Thursday, February 24, 2011

Long Regency Stays - Progress

So, long regency stays are one type of corset I have never done before. I've made several variations of short stays and I used the Mantua Maker regency corset pattern to make 1820's/1830's stays (see two posts below) but this is my first, real, long regency corset.

I don't know why I have been so afraid of making long stays. The cording always looked so time consuming and the style looked very critically fitted in order to perfectly get that "lift and seperate" look. Well, I washed my fabric two days ago and cut out the stays yesterday and guess what. It's not that hard.

I used the Mantua Maker pattern, the version I fitted to myself last fall. I had to take the pattern in one inch all the way around and then four inches more at the hips. I also shortened the bust gussets by one inch.



The pieces were easy to sew together. I've done corsets before, and that is no problem. The cording was different, for me. I have never really corded a corset before. I opted for cording only on the front panel and running down the side of the front hip gusset. I thought about putting more cording in the back panel, but decided it wasn't really necessary at this point. I used a blue marking pencil to pencil my cording lines - all straight, for ease of sewing - and sewed the channels and then threaded the cotton cord through with a bobby pin. I will have bones at the back opening, on either side of the lacing eyelets, and also one bone at each side panel. That's it - the wooden busk will do the rest. I personally think the cording is more for decorative reasons that true support, to be honest.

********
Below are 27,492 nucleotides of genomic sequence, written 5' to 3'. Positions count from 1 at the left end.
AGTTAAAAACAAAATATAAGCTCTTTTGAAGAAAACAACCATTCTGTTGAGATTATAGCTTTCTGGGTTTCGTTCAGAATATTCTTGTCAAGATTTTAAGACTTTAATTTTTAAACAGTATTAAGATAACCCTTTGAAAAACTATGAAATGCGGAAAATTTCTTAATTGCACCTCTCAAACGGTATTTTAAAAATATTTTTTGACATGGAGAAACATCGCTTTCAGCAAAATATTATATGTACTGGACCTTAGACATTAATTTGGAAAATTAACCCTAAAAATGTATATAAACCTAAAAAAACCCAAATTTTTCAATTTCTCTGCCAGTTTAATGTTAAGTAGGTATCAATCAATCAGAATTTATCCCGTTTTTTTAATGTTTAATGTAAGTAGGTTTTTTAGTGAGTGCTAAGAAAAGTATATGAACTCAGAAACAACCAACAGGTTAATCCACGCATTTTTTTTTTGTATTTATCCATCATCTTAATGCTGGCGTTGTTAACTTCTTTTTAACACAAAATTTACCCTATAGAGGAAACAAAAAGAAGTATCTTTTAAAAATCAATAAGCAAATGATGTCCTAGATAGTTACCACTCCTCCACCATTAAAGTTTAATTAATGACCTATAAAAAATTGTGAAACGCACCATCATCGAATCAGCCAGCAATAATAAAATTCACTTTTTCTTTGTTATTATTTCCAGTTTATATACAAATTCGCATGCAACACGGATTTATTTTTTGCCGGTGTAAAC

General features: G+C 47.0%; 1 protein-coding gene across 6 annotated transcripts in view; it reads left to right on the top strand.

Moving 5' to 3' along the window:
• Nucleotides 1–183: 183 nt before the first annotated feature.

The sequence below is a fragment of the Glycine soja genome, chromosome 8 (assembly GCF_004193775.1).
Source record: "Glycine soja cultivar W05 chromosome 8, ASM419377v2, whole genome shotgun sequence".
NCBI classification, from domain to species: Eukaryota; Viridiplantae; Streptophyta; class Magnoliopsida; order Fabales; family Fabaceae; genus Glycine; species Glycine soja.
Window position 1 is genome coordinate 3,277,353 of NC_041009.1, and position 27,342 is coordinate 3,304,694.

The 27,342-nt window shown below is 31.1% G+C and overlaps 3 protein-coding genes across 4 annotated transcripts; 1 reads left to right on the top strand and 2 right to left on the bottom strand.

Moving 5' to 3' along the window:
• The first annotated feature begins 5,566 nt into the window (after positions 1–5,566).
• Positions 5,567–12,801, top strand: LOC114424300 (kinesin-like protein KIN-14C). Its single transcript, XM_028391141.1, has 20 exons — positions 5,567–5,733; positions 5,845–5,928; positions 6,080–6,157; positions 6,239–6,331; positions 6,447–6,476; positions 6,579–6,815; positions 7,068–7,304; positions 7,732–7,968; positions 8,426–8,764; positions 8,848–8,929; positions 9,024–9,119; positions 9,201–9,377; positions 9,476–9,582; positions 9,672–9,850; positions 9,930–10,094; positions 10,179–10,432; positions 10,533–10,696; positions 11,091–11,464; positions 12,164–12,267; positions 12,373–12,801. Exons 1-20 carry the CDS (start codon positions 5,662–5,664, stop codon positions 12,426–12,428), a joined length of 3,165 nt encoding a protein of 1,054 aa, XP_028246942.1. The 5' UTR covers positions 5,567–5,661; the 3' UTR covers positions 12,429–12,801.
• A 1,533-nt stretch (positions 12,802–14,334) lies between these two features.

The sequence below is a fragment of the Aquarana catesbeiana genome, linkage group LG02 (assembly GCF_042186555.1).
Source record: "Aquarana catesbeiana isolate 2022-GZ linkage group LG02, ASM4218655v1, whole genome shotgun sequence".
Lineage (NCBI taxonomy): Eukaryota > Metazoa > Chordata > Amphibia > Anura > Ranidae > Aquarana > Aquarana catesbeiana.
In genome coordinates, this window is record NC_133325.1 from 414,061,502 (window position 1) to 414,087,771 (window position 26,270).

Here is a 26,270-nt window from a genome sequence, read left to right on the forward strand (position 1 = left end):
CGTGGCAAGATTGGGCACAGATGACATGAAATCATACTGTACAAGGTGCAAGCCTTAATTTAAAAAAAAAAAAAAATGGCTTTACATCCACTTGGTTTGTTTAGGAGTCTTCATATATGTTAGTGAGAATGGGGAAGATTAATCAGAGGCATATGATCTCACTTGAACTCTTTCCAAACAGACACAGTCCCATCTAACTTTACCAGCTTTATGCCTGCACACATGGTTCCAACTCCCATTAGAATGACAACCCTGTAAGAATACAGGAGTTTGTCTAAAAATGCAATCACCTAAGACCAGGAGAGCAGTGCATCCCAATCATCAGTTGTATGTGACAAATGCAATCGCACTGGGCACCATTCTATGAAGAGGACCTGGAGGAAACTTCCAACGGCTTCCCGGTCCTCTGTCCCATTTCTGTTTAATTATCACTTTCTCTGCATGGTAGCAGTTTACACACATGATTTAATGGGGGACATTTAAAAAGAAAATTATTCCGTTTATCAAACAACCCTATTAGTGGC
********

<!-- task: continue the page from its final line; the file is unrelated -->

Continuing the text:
I've put about five hours of work into the stays so far. All that is left is working the eyelets and binding the thing - really - that's it! I was thinking this would take me at least a few weeks to complete and am shocked to realize that I will most likely have it finished this weekend. I suppose it would take me longer if I were hand sewing the whole thing, but I am sticking to my usual historic-clothing-construction philosophy: If it will be Seen, do it by hand. If it's on the inside, don't worry about using a straight machine stitch, for Pete's sake! ;)

I'm really hoping The Cut of Men's Clothes comes in to the library soon. I think I will be ready to start on David's regency things before too long!